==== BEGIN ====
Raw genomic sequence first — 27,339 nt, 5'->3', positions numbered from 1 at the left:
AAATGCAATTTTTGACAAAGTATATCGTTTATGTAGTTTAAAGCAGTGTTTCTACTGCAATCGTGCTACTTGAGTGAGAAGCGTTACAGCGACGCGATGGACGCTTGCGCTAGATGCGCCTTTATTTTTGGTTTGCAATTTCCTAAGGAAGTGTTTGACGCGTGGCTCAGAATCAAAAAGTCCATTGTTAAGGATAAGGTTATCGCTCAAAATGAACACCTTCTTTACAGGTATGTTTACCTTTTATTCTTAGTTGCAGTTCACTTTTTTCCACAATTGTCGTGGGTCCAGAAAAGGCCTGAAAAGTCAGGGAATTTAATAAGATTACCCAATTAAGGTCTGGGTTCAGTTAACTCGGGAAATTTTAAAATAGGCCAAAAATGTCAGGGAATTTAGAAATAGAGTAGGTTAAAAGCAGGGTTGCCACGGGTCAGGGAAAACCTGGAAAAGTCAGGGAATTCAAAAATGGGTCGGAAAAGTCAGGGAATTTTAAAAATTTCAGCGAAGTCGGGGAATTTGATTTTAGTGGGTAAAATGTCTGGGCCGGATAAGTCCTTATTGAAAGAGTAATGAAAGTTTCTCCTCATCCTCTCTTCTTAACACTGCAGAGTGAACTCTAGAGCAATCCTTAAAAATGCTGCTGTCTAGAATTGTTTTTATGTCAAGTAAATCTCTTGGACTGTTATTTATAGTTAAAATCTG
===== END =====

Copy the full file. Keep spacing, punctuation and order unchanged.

Raw genomic sequence first — 27,339 nt, 5'->3', positions numbered from 1 at the left:
AAATGCAATTTTTGACAAAGTATATCGTTTATGTAGTTTAAAGCAGTGTTTCTACTGCAATCGTGCTACTTGAGTGAGAAGCGTTACAGCGACGCGATGGACGCTTGCGCTAGATGCGCCTTTATTTTTGGTTTGCAATTTCCTAAGGAAGTGTTTGACGCGTGGCTCAGAATCAAAAAGTCCATTGTTAAGGATAAGGTTATCGCTCAAAATGAACACCTTCTTTACAGGTATGTTTACCTTTTATTCTTAGTTGCAGTTCACTTTTTTCCACAATTGTCGTGGGTCCAGAAAAGGCCTGAAAAGTCAGGGAATTTAATAAGATTACCCAATTAAGGTCTGGGTTCAGTTAACTCGGGAAATTTTAAAATAGGCCAAAAATGTCAGGGAATTTAGAAATAGAGTAGGTTAAAAGCAGGGTTGCCACGGGTCAGGGAAAACCTGGAAAAGTCAGGGAATTCAAAAATGGGTCGGAAAAGTCAGGGAATTTTAAAAATTTCAGCGAAGTCGGGGAATTTGATTTTAGTGGGTAAAATGTCTGGGCCGGATAAGTCCTTATTGAAAGAGTAATGAAAGTTTCTCCTCATCCTCTCTTCTTAACACTGCAGAGTGAACTCTAGAGCAATCCTTAAAAATGCTGCTGTCTAGAATTGTTTTTATGTCAAGTAAATCTCTTGGACTGTTATTTATAGTTAAAATCTG